04 Jul Brand Management and Lateral Recruiting
I thought it was the most insecure thing I ever heard a grown man say: “What will everyone think of me if I join that firm?”
He was a partner who was open to making a move. His firm’s merger three years prior increasingly conflicted him out of work, resulting in progressively downward dips in originations. I made an effective presentation of my client’s opportunity based on his intrinsic motivations and the desires he shared with me about his ideal situation. But in spite of my enthusiastic pitch, he declined to go forward based one thing: my client’s perceived brand status within his practice area. Indeed, his pass on my opportunity was based on the preconceived idea of what everyone else might think about him joining that firm.
Some partners can see through this and view the substance behind the thin patina of branding. But there are many who, in spite of the strong business case, perceive too much risk in moving to a firm with questionable brand equity. No matter how well that nice-looking quality luxury car feels on the open road, at the end of the day it’s still a Kia, not a Lexus. That’s the power of the impression of a brand. Fortunately, I was able to quickly maneuver in my presentation by employing certain principles based on the psychology of influence, and pressed enough tangible hot buttons that caused him to agree to meet with my client. That was a close one.
Brand equity holds prominence in the minds of others when considering a lateral move. When I shifted from recruiting executives for corporations to recruiting partners for law firms, I quickly learned how this subtle attribute of a law firm carries so much weight. I became adept at telling good stories about law firms by realizing that the attitudes about a law firm’s perception in the market could develop positive equity and real energy in the minds of others.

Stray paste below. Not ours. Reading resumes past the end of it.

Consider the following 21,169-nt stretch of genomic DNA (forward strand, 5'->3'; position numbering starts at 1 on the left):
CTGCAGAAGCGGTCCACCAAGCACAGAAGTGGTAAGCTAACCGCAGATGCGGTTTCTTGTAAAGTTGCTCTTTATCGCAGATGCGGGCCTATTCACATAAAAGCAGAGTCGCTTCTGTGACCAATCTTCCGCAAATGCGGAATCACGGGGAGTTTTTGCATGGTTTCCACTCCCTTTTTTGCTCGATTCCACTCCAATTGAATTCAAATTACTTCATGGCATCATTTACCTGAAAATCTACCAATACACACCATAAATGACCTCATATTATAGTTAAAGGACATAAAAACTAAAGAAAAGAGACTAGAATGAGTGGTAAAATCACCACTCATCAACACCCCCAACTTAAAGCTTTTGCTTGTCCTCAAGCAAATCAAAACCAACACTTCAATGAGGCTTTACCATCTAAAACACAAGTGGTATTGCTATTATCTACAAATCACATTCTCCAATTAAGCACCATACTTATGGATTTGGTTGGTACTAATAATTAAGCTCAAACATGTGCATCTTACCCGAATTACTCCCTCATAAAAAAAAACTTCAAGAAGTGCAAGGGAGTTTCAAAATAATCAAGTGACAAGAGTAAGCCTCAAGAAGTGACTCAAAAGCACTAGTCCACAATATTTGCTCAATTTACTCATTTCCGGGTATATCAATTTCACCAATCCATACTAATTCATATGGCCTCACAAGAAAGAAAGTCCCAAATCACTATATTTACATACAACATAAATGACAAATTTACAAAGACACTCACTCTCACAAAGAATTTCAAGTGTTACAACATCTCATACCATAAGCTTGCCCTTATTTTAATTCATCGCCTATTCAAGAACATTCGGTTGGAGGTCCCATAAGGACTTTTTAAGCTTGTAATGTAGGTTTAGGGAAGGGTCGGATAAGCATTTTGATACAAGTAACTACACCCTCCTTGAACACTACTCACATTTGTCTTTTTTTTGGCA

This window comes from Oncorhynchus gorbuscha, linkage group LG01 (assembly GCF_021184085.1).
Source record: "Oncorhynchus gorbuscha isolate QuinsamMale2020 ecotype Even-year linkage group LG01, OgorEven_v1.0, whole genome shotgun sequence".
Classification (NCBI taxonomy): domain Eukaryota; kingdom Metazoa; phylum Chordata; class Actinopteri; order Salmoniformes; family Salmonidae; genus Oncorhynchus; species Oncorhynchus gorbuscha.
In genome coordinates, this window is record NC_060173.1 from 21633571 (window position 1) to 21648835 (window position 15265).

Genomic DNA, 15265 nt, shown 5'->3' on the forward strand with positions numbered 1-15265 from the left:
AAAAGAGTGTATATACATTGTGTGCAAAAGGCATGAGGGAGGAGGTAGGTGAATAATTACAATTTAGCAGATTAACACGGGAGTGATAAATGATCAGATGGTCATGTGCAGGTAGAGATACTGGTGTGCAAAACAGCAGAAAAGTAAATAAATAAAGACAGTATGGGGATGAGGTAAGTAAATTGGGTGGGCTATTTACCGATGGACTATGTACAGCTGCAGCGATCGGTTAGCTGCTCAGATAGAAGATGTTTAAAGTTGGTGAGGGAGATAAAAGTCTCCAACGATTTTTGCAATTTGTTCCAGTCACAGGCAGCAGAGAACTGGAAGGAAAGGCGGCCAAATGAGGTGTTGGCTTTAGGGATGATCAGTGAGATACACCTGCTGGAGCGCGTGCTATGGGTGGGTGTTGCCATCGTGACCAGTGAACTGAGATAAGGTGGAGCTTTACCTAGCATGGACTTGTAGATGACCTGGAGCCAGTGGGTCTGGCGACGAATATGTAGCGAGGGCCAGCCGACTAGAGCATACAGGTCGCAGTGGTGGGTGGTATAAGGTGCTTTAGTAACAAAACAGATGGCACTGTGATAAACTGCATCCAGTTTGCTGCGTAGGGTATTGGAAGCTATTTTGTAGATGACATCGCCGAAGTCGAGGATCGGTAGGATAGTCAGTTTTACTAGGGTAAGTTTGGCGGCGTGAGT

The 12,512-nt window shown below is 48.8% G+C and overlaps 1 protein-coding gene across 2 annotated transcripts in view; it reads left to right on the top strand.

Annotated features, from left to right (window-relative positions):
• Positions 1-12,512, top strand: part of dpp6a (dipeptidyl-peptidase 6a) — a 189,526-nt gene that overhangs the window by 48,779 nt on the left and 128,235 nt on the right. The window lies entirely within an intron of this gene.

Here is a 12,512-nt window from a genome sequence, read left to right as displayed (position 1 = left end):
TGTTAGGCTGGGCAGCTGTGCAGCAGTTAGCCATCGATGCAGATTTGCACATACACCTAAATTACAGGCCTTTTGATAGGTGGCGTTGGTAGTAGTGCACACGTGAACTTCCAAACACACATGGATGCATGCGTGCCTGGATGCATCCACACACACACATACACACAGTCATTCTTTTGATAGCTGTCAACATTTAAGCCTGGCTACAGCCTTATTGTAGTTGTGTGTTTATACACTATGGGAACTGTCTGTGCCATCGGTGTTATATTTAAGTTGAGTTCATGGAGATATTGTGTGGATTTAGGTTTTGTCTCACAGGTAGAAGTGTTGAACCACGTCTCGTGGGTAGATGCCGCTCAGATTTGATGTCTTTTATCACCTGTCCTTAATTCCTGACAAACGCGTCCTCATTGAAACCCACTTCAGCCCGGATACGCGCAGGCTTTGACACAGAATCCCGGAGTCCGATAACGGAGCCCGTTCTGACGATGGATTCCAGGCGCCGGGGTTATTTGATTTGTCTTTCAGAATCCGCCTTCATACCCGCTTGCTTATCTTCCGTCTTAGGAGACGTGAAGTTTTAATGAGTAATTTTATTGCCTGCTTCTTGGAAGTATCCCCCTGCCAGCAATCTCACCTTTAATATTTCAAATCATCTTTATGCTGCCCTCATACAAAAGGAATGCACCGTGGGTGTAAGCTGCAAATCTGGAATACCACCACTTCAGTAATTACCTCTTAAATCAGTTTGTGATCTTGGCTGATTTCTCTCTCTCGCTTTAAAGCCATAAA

I created a framework or a system in my mind to help me understand and manage the various aspects of law firm branding as they relate to recruiting, and have since started advising my clients during my search work on how they can increase their brand status to add to the sizzle in their recruiting efforts. Remember, recruiting is marketing.
This is not a model based on scientific research, but on my own individual conversations with thousands of partners about what they think of other law firms and how they consider opportunities.
Here are a few ideas and suggestions for your firm:
1. Always regard your firm’s brand from the viewpoint of those outside of it. We all think our own children are the smartest and best looking in the class. You need to look at your own firm objectively from the perspective of a reluctant prospect who has a lot to lose if the move to your firm goes wrong.
2. There are three aspects of a law firm’s brand: that of the firm itself, the brand associated with each practice group, and individual personal brands. There are some firms I have encountered that have weak brand status compared to other firms overall, but they have a unique practice group that is highly regarded within its practice area. As such, this practice-level brand can add value to the law firm brand. Or perhaps there is a single individual who can lend credibility to the firm overall and enhance the firm’s brand status. Firms and practice groups can borrow from this individual brand equity to enhance their own collective brand.
3. Consider utilizing brand-building tools when you tell your story. Here are my favorites:
• Recent hires. Show that smart partners choose your firm and you will elevate its status based on a principle of influence called Social Proof. (Visit Dr. Robert Cialdini’s site www.influenceatwork.com to learn more about the psychology of influence in business. I have known Cialdini personally since the late 90’s and built my entire search practice on his methodology). If the recent hire was in a position of leadership and influence with his or her previous firm, make sure you mention that.
• Rankings. I’m always surprised that some firms don’t seem to mention this in visible places on their websites. Check to see if your firm does.
• Mention a blue chip client, if possible. It’s even better if it’s a household name.
• Share the who’s who of your partnership: This would include former elected officials, former Chief Counsel of Fortune 500, and former high level government officials.
• Discuss, if possible, recent successful high profile cases involving name brand executives. If you see your success mentioned in the Wall Street Journal and non-legal media, then you are on the right path.
If you follow these recommendations in building your brand, you’ll never have to worry about prospective laterals feeling insecure about making a move to your firm.